Search Results: Google

  • AUSTRALIA

    The moral challenge of accepting an apology

    • Binoy Kampmark
    • 26 May 2011
    6 Comments

    Often the reconciliation debate is framed around matters of the perpetrator's reaction, rather than that of the victim, who holds a superior moral currency. Could it be ever feasible for Australia's Indigenous community to countenance unconditional forgiveness?

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  • AUSTRALIA

    The Church and the workplace

    • Brian Lawrence
    • 17 February 2011
    10 Comments

    Despite extensive welfare activities, Catholics have made only a modest contribution to public debate about the economic foundations of family life. Yet the Australian institution that is most associated in the public mind with 'pro-family' policies is the Catholic Church.

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  • ARTS AND CULTURE

    Inside and outside the Facebook fishtank

    • Tim Kroenert
    • 27 January 2011
    3 Comments

    A lot of people say they committed Facebook suicide – deleting their profile – after seeing the new American documentary Catfish. 'Even I've scaled back,' says co-director Ariel Schulman. 'If a "virtual relationship" affects you emotionally, then it's not virtual at all.'

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  • EUREKA STREET TV

    Excavating the Bible for the future

    • Peter Kirkwood
    • 17 December 2010
    1 Comment

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  • EUREKA STREET TV

    Excavating the Bible for the future

    • Peter Kirkwood
    • 17 December 2010

    Progressive Christianity aims to bring religion into line with the latest scholarship. A leading proponent,, Brisbane Anglican minister Greg Jenks, is co-director of the Bethsaida Excavations Project in Israel, an archaeological site two kilometres from the coast of the Sea of Galilee. 

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  • ENVIRONMENT

    Environmental road kill on the highway to Perth

    • H. A. Willis
    • 08 December 2010
    4 Comments

    Like most small settlements along major highways, Eneabba is now bypassed, and reached via a side road. The company responsible for what will be one of Australia's dirtiest coal-fired power stations insists that 'prevailing winds will favour non-populated areas to the east and west'.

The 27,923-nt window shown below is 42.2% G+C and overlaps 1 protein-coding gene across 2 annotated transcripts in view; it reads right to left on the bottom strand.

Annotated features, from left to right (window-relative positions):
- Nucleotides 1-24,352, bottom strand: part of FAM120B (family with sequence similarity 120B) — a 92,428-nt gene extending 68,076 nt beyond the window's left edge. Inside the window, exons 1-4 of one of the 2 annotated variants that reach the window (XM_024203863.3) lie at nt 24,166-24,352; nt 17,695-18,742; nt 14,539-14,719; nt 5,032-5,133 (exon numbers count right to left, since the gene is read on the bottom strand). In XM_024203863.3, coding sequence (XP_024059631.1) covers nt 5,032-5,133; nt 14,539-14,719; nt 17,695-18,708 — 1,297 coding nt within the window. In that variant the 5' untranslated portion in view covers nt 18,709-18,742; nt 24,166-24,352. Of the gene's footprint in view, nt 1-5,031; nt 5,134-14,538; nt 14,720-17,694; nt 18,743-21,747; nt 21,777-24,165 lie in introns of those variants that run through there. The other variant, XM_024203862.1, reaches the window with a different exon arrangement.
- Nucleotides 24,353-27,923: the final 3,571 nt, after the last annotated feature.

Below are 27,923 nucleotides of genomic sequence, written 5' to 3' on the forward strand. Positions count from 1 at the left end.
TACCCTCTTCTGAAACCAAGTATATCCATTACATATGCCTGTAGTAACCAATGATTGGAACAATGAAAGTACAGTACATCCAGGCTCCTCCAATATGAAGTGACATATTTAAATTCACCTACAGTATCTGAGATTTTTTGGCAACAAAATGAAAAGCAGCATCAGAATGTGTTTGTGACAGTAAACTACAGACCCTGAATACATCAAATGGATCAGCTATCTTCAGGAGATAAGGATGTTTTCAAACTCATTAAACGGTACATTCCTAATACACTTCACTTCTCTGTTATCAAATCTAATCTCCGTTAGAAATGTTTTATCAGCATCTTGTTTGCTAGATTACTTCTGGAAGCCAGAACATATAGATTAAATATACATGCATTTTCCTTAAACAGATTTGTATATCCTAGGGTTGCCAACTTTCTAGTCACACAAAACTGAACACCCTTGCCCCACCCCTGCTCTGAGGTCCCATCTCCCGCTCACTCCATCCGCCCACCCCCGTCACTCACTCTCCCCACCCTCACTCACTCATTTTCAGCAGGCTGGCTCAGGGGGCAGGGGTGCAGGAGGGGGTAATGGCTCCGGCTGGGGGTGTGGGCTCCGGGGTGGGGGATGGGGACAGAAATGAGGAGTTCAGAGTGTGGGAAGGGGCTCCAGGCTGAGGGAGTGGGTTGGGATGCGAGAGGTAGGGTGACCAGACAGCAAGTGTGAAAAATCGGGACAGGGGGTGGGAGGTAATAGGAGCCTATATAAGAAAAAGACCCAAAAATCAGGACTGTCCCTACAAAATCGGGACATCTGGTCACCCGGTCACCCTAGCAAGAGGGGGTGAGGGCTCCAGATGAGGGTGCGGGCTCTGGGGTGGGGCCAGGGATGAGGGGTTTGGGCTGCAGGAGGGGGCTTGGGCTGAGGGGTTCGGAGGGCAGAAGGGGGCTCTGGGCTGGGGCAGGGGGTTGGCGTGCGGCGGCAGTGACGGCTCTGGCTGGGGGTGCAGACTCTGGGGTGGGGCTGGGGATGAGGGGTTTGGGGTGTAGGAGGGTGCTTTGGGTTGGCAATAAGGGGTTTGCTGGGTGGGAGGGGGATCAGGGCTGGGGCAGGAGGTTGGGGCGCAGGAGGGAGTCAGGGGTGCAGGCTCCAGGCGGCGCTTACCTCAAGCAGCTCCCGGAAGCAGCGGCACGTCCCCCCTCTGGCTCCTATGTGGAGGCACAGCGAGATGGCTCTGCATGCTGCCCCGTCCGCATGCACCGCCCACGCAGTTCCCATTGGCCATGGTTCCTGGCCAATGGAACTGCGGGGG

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  • AUSTRALIA

    What we have lost

    • Andrew Hamilton
    • 04 December 2010
    3 Comments

    So Australia has lost its bid to host the World Cup. In a single night the Holy Grail of the World Cup was transmuted to tin, the Light on the Hill of 2022 was snuffed out, the Crystal Sea that would convey worshipful hordes to Australia turned to seaweed.

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  • INTERNATIONAL

    Trade troops for refugees as Afghanistan worsens

    • Greg Foyster
    • 08 October 2010
    15 Comments

    The situation in Afghanistan isn't getting better. It is getting much, much worse. If we are thinking about sending more troops to counter the Taliban, we must also think about accepting more Afghani asylum seekers fleeing the regime. 

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  • ENVIRONMENT

    Human stories of IVF

    • Catherine Marshall
    • 07 October 2010
    17 Comments

    In seeking to fill a mother's empty womb, Nobel Prize winning biologist Robert Edwards developed a solution. In so doing he confirmed what all innovators know: that progress doesn't occur in a neat and orderly vacuum, and nor should it be halted for fear of what it might produce.

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  • ARTS AND CULTURE

    The wild mind of Peter Steele

    • Morag Fraser
    • 28 May 2010
    8 Comments

    When I met Peter Steele I noticed a spark, a shimmer of wit that almost subverted his serious courtesy. There was a wild mind at work and play, and I would have to run prodigiously fast even to catch at its stirrups. So it has proved: it's been a long, vigorous, and exultantly grateful following.

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  • ENVIRONMENT

    Libraries lead the e-book revolution

    • Philip Harvey
    • 01 March 2010
    9 Comments

    We are seeing only the early technology of the e-book. In five years the e-book will look, feel, sound, smell and gesticulate in very different ways from its iPad and Kindle prototypes. As usual, libraries are quietly ahead of everyone else.

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  • AUSTRALIA

    Google in China should have known better

    • Thomas Bartlett
    • 22 January 2010
    7 Comments

    Did Google really think their entering China could exert a force for China's 'opening up'? If so, they have deceived themselves. First and foremost, Chinese government is about control, and the more it changes, the more it stays the same.

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